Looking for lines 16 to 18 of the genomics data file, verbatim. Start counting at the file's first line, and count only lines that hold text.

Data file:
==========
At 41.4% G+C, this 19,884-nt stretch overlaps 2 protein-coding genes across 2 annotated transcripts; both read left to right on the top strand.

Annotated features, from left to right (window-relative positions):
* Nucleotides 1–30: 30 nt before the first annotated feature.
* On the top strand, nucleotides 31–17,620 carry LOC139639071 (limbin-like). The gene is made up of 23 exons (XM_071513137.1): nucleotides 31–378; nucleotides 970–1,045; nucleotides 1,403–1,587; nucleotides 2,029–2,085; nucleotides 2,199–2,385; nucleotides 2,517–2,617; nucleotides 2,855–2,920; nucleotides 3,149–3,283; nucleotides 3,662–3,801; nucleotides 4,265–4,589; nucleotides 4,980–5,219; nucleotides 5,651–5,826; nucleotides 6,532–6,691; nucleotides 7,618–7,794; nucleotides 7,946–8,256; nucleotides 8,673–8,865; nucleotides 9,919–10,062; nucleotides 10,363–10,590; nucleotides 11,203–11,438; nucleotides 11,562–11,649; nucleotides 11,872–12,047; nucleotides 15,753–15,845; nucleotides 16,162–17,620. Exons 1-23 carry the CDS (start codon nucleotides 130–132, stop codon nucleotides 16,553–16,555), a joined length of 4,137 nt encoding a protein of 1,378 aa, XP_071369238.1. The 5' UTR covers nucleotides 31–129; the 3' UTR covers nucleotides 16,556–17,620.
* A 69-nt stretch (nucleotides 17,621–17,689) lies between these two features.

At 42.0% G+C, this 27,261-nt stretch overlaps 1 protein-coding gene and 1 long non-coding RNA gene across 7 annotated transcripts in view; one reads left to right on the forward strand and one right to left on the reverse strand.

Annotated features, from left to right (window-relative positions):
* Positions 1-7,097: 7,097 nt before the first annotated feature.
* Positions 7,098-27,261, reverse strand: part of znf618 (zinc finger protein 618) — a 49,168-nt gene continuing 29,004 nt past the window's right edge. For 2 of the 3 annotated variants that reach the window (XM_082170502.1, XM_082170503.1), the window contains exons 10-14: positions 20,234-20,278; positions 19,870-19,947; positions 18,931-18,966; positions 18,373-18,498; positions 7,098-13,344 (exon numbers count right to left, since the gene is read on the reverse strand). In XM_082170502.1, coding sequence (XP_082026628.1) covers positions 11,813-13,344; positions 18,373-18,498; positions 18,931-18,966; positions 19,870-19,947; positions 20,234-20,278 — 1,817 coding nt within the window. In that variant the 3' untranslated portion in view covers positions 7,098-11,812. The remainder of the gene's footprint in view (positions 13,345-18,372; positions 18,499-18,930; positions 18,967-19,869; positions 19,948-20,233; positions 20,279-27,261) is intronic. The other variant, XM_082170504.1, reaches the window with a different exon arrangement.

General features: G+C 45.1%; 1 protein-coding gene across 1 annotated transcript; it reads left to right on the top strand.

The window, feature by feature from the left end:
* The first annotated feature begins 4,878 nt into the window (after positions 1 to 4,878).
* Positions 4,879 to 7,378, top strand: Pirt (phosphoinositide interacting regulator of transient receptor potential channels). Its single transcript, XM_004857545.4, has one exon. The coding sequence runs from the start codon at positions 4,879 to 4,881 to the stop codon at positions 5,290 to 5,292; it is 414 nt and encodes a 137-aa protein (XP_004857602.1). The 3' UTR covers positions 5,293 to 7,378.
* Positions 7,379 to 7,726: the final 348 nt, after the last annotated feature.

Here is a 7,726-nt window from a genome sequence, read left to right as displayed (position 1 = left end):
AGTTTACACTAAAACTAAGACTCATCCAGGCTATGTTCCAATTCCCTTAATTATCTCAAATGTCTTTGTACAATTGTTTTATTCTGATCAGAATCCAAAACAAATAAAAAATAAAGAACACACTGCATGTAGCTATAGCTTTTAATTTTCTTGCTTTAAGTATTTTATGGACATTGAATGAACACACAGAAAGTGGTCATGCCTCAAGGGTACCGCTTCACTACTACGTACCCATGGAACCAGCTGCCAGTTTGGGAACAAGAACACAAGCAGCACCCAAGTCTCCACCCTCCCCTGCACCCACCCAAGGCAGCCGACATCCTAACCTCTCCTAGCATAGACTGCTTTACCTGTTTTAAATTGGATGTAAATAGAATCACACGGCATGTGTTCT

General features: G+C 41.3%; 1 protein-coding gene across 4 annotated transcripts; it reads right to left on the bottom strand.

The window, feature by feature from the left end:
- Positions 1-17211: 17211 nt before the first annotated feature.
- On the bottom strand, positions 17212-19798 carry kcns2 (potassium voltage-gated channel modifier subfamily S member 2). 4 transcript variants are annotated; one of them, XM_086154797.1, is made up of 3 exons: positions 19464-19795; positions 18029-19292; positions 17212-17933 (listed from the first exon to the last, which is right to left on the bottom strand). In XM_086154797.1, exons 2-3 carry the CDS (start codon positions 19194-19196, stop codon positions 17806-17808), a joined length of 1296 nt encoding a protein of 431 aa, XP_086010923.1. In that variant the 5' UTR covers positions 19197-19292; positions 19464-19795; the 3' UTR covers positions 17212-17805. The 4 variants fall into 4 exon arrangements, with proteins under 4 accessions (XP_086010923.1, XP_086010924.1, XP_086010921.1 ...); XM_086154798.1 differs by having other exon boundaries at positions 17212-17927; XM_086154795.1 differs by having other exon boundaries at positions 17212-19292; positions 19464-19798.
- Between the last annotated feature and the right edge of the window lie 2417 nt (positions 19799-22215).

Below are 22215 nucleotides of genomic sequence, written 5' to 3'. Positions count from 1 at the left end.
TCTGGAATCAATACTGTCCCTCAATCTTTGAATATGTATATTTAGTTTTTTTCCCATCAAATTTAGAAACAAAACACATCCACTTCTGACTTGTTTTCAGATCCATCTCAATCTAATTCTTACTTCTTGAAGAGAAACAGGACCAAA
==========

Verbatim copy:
AGTTTACACTAAAACTAAGACTCATCCAGGCTATGTTCCAATTCCCTTAATTATCTCAAATGTCTTTGTACAATTGTTTTATTCTGATCAGAATCCAAAACAAATAAAAAATAAAGAACACACTGCATGTAGCTATAGCTTTTAATTTTCTTGCTTTAAGTATTTTATGGACATTGAATGAACACACAGAAAGTGGTCATGCCTCAAGGGTACCGCTTCACTACTACGTACCCATGGAACCAGCTGCCAGTTTGGGAACAAGAACACAAGCAGCACCCAAGTCTCCACCCTCCCCTGCACCCACCCAAGGCAGCCGACATCCTAACCTCTCCTAGCATAGACTGCTTTACCTGTTTTAAATTGGATGTAAATAGAATCACACGGCATGTGTTCT

General features: G+C 41.3%; 1 protein-coding gene across 4 annotated transcripts; it reads right to left on the bottom strand.

The window, feature by feature from the left end: